Could You Live in a Micro Home?
Homebuyers and tenants, who are struggling with London rents and house prices, are opting for increasingly tiny living spaces.
The construction of so-called ‘micro homes’ has been on the rise in the UK for the past decade, since changes to the rules on minimum property sizes were introduced to tackle housing shortages.
Up to 2,000 newly-built micro flats are sold in London each year, representing around 3% of new home sales. Many are constructed from former shops and offices – and with the impact of the pandemic leading to empty high street buildings, experts predict that the trend will only grow.
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The government recommends properties offer a minimum of 37 sqm living space, but local authorities can decide whether to enforce the guidance. It’s thought that as many as one in 15 London flats falls below this standard.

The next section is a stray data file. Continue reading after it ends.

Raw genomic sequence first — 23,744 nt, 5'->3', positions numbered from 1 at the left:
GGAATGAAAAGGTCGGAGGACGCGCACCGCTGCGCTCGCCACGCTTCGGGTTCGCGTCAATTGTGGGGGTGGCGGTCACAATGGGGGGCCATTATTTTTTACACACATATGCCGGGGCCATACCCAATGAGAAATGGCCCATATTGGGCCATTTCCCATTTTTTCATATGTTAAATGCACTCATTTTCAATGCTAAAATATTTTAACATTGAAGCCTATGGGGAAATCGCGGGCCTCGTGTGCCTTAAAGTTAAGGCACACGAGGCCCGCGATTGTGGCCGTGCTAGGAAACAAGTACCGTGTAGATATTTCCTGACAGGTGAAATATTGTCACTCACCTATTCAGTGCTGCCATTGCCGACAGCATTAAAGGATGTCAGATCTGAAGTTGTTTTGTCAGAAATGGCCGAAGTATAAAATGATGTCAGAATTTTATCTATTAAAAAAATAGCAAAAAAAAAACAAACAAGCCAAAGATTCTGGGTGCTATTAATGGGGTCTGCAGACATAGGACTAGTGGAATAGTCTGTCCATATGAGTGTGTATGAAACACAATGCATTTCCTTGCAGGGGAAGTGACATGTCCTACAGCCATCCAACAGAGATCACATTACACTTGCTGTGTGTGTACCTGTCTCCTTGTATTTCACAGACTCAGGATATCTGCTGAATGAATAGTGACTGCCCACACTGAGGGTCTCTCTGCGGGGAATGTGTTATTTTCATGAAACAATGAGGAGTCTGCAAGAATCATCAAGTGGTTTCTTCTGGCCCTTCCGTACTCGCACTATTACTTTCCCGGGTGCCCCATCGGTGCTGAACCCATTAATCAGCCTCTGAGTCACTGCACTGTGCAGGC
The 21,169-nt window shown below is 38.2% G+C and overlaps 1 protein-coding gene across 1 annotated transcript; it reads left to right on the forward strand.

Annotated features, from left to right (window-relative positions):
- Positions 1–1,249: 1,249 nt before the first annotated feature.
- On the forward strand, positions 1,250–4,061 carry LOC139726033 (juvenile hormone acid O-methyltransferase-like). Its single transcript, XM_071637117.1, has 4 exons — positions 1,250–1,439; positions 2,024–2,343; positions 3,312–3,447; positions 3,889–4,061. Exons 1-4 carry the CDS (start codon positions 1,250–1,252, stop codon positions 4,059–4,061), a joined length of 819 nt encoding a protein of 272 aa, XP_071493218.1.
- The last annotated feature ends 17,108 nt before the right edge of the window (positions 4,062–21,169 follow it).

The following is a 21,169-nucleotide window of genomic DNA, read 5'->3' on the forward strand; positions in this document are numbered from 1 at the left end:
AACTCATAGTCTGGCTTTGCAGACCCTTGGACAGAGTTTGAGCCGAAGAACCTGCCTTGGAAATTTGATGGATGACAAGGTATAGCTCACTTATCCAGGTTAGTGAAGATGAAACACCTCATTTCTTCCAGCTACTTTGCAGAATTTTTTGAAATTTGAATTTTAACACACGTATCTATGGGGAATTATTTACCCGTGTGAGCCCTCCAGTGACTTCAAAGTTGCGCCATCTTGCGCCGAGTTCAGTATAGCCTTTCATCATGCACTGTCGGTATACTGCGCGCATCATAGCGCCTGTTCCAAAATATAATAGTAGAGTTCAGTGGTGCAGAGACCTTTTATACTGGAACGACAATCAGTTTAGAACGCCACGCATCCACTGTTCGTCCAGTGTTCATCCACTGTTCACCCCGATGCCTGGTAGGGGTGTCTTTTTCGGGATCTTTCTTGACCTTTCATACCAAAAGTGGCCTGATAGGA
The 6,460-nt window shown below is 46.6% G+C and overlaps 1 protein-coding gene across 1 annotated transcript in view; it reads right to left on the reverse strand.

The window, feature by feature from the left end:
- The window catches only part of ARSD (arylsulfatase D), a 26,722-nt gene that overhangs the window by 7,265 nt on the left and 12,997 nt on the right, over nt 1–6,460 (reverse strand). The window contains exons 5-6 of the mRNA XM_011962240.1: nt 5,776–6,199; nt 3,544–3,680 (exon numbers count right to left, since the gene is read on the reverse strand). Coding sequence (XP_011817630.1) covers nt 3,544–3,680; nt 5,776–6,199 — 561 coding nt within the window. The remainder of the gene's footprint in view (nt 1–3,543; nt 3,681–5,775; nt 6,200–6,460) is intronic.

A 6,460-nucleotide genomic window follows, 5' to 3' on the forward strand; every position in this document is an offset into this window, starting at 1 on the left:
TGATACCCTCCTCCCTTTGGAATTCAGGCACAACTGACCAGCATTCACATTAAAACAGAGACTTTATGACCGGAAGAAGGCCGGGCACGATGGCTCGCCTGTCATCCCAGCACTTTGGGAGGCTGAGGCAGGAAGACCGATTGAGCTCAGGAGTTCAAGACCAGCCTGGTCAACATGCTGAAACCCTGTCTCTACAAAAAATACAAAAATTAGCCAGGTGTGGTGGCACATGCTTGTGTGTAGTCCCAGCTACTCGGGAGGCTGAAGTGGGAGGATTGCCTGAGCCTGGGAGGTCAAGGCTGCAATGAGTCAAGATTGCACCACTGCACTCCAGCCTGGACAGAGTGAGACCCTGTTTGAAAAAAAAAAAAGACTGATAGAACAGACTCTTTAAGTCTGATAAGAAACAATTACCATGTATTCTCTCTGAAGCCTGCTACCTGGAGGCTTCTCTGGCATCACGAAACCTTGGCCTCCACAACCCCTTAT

Barratt is the first major house builder to launch mini apartments, in a former Kodak factory in Harrow. The homes have built-in wardrobes, slimmer kitchen worktops and pull-out shelves, aimed, according Barratt, at the “Instagram generation”.
Rioch Fitzpatrick, lives in a studio flat in north London that’s smaller than the average hotel bedroom. “It’s probably a bit odd, people coming in and seeing your bed in the kitchen,” he says.
The rent – £900 a month including gas and electricity – is significantly lower than the going rate for a normal-sized studio in the area. But there are downsides: “I have to sleep with earplugs because the boiler is right above my bed. And my sink is my kitchen sink – that’s where I wash up and shave and do my teeth.”
For housing analyst Neal Hudson: “There will be demand for this and it’s got to be attractive to first-time buyers. There are a lot of people who’d rather have a micro flat than live in a shared house.”
Read more about this story in The Guardian.